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  • How a MagLev Train Works

    MagLev Trains are trains that rely on magnets or magnetic force to run. There are different kinds of MagLev Trains that have been developed and they differ on the technology used to attract the magnetic force or magnets to make the train run or levitate. Each project is developing its own version of Magnetic levitation but the main difference rests on the way the magnetic field is generated.

    • The German model and the Japanese HSST (High Speed Surface Transport) use Electromagnetic Suspension (EMS). China in its Shanghai Maglev uses German technology. EMS uses the attractive magnetic force of a magnet beneath a rail to lift the train up.
    • The Yamanashi Maglev (Japan) and the projected Florida MagLev use Electrodynamic Suspension (EDS). EDS uses a repulsive force generated by the interaction between the magnetic fields in the train and the rail to push the train away from the track.
    • The project in Los Angeles (Indutrack) uses Permanent Magnet EDS.

    The Shanghai Maglev Train

    The Shanghai Maglev Train works under the German system (Transrapid), the frame of the train wraps around the guideway and the car levitates 3/8. by magnetic attraction to the underside of the track. The clearance is obtained via a closed-loop control system. The power for levitation is supplied on-board by batteries. The propulsion is created by the interaction of coils mounted on the guideway and passive rotors located on board.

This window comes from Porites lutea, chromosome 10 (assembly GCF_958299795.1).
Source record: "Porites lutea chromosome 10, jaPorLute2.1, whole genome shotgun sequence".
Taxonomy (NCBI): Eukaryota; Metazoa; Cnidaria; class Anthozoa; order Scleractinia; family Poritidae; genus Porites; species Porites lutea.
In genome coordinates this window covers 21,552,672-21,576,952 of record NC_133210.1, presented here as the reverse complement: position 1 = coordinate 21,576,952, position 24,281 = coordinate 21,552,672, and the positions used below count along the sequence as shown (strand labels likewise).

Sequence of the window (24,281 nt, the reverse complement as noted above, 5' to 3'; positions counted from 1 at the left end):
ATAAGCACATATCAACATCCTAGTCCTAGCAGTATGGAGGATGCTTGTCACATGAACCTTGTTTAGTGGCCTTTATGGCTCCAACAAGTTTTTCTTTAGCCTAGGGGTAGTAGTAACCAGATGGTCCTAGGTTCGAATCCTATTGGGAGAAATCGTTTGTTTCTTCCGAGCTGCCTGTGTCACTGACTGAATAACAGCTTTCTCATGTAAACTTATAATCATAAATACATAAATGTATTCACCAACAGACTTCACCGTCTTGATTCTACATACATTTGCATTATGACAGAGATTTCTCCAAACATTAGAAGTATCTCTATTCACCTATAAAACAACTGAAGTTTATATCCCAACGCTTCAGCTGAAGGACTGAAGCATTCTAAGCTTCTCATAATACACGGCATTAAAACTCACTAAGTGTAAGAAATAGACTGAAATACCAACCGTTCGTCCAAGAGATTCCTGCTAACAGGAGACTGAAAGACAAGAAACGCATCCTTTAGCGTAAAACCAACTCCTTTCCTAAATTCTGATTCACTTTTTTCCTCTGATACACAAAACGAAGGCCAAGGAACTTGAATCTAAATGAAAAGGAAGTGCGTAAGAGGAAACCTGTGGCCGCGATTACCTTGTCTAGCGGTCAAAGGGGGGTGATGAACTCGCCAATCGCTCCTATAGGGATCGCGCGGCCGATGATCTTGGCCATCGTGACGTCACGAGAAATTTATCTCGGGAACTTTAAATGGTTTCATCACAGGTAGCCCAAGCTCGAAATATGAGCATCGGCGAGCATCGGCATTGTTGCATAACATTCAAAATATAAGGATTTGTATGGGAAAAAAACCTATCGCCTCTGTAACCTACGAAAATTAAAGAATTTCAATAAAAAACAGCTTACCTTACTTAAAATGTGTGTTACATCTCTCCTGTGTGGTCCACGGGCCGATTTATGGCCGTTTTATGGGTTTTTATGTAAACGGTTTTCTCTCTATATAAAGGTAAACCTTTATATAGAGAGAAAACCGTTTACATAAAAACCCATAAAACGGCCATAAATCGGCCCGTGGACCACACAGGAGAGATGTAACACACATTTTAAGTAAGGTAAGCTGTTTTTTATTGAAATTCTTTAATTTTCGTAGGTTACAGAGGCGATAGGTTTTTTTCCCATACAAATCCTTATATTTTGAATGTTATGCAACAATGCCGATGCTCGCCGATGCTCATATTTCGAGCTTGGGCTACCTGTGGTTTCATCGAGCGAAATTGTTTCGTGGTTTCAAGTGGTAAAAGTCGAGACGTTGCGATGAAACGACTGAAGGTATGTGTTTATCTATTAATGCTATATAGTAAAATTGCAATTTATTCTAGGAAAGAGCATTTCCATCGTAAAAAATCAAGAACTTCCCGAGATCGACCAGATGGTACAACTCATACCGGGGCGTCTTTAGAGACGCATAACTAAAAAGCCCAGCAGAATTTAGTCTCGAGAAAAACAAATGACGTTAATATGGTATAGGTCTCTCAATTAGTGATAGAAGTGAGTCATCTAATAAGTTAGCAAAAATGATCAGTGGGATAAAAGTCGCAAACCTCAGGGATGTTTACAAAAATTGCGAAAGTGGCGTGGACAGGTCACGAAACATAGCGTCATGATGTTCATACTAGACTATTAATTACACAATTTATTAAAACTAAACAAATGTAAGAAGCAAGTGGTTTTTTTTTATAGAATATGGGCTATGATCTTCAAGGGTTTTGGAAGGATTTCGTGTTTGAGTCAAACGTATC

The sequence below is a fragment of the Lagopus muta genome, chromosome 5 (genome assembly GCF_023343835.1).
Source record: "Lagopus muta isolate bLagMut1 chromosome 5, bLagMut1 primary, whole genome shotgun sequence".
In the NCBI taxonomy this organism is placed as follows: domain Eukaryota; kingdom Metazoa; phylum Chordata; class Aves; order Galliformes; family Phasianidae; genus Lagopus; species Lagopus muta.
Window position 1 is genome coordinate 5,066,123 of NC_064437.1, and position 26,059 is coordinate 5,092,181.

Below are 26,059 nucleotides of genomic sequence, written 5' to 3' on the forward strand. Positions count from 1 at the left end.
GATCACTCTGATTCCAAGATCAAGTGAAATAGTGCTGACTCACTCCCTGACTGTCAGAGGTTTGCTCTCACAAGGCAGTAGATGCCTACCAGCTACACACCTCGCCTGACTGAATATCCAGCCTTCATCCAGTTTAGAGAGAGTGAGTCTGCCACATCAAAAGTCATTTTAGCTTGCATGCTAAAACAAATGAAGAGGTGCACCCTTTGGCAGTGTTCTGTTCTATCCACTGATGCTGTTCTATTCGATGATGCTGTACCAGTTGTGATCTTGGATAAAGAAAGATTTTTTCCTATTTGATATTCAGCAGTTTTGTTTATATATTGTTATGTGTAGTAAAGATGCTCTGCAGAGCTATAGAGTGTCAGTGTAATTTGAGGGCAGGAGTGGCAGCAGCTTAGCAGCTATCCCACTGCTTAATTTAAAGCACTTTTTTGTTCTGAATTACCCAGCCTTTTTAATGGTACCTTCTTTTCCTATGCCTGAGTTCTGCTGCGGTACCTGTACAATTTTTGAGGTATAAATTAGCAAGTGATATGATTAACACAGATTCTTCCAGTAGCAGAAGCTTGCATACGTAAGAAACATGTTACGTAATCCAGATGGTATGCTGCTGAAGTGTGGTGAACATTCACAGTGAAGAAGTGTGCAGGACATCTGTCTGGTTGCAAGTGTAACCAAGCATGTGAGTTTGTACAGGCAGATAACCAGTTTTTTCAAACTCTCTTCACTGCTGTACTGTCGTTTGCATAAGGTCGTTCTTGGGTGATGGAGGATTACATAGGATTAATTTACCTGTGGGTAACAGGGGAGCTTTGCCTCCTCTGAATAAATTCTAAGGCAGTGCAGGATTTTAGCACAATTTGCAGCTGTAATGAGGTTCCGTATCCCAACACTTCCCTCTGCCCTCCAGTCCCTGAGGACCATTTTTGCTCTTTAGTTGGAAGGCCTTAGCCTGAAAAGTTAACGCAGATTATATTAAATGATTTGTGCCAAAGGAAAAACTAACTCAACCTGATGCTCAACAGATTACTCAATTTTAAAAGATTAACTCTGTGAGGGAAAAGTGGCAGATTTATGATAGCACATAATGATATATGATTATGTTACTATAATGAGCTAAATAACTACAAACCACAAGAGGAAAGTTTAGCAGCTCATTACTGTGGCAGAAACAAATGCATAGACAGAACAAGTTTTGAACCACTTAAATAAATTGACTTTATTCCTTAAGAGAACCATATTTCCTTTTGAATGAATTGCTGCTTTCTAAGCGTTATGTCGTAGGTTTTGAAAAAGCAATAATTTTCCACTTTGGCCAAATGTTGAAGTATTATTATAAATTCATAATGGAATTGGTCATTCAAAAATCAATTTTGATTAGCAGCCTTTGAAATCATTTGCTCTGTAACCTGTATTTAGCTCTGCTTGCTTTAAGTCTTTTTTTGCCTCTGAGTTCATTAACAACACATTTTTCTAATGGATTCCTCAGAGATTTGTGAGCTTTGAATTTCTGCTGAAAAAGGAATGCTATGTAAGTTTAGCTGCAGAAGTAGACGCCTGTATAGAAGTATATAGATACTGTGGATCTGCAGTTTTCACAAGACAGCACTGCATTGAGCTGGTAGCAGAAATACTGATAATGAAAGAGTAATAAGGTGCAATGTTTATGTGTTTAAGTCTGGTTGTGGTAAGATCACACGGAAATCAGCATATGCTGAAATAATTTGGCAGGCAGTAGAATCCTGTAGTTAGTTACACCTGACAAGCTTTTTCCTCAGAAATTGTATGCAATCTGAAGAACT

The main advantage of the German Maglev system is the use of magnets don’t need to be superconducting and as such don’t need supercooling. The main disadvantage is the high weight of the vehicle.

    The HSST (High Speed Surface Transport)

    The HSST is one of the versions of Maglev developed by Japan. It uses an aluminum stationary rotor located on top of the steel track. The coils on board the vehicle induce a tractive force in the aluminum plate. The 280 VDC power needed for levitation is collected from conductors under the track. Closed loop sensors maintain the 3/8. vertical clearance and lateral stability.

    The brakes work by linear induction regeneration helped by hydraulic shoes located on the guideway rails. The main advantage here, like in the German MagLev is the use of non-superconducting magnets. The main disadvantage is that the speed in this model is limited in comparison with the other Maglevs due to the close tolerances of the guideway.

    The Yamanashi System

    The Yamanashi system uses onboard superconducting magnets to perform the basic functions: levitation, guidance, propulsion, and braking.

    In the first versions, the magnets where cooled by Liquid Helium. Liquid Helium sublimes very fast at room temperature; to keep the system going, the train employed an onboard helium re-liquefaction system. Later versions use rare earth ceramic materials as magnets; these ceramics have the property of crossing the supermagnetic threshold at higher temperatures and nitrogen liquid can be used as cooler (reducing costs). The internal braking system is helped by an aerodynamic brake done with large spoilers hinged on the roof of the vehicle.

    The main advantage is that the onboard magnets allow a bigger levitation space, which translates in higher speeds. The main disadvantage is that the magnetic fields cannot be completely shield and any magnetic device inside the train could be affected including credit cards, pacemakers, magnetic storage devices, etc.

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